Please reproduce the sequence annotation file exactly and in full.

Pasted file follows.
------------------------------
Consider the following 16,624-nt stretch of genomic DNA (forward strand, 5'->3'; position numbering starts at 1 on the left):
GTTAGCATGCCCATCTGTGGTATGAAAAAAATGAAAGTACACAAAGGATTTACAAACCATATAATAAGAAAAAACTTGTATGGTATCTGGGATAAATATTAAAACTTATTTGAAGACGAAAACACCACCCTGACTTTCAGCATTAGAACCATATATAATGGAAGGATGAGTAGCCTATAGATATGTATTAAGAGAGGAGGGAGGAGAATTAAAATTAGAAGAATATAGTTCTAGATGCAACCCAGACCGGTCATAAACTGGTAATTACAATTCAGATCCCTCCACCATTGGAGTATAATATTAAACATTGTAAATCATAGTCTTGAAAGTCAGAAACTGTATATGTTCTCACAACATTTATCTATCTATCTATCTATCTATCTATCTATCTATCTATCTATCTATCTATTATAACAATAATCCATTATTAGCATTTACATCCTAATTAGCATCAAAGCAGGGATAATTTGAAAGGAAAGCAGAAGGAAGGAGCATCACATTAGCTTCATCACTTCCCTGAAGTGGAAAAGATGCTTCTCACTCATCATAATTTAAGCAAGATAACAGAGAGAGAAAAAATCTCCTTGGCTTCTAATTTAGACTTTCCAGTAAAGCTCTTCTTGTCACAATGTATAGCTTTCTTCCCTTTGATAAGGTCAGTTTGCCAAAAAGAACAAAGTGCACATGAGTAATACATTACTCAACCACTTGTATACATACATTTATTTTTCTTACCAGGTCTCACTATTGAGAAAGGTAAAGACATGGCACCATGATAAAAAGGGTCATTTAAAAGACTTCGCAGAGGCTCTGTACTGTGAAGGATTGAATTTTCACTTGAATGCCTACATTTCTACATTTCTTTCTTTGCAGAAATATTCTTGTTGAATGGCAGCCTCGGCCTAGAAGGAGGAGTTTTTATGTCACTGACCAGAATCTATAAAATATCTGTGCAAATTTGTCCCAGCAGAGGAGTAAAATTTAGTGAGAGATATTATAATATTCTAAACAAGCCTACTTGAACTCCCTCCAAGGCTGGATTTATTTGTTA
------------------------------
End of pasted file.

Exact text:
Consider the following 16,624-nt stretch of genomic DNA (forward strand, 5'->3'; position numbering starts at 1 on the left):
GTTAGCATGCCCATCTGTGGTATGAAAAAAATGAAAGTACACAAAGGATTTACAAACCATATAATAAGAAAAAACTTGTATGGTATCTGGGATAAATATTAAAACTTATTTGAAGACGAAAACACCACCCTGACTTTCAGCATTAGAACCATATATAATGGAAGGATGAGTAGCCTATAGATATGTATTAAGAGAGGAGGGAGGAGAATTAAAATTAGAAGAATATAGTTCTAGATGCAACCCAGACCGGTCATAAACTGGTAATTACAATTCAGATCCCTCCACCATTGGAGTATAATATTAAACATTGTAAATCATAGTCTTGAAAGTCAGAAACTGTATATGTTCTCACAACATTTATCTATCTATCTATCTATCTATCTATCTATCTATCTATCTATCTATCTATTATAACAATAATCCATTATTAGCATTTACATCCTAATTAGCATCAAAGCAGGGATAATTTGAAAGGAAAGCAGAAGGAAGGAGCATCACATTAGCTTCATCACTTCCCTGAAGTGGAAAAGATGCTTCTCACTCATCATAATTTAAGCAAGATAACAGAGAGAGAAAAAATCTCCTTGGCTTCTAATTTAGACTTTCCAGTAAAGCTCTTCTTGTCACAATGTATAGCTTTCTTCCCTTTGATAAGGTCAGTTTGCCAAAAAGAACAAAGTGCACATGAGTAATACATTACTCAACCACTTGTATACATACATTTATTTTTCTTACCAGGTCTCACTATTGAGAAAGGTAAAGACATGGCACCATGATAAAAAGGGTCATTTAAAAGACTTCGCAGAGGCTCTGTACTGTGAAGGATTGAATTTTCACTTGAATGCCTACATTTCTACATTTCTTTCTTTGCAGAAATATTCTTGTTGAATGGCAGCCTCGGCCTAGAAGGAGGAGTTTTTATGTCACTGACCAGAATCTATAAAATATCTGTGCAAATTTGTCCCAGCAGAGGAGTAAAATTTAGTGAGAGATATTATAATATTCTAAACAAGCCTACTTGAACTCCCTCCAAGGCTGGATTTATTTGTTA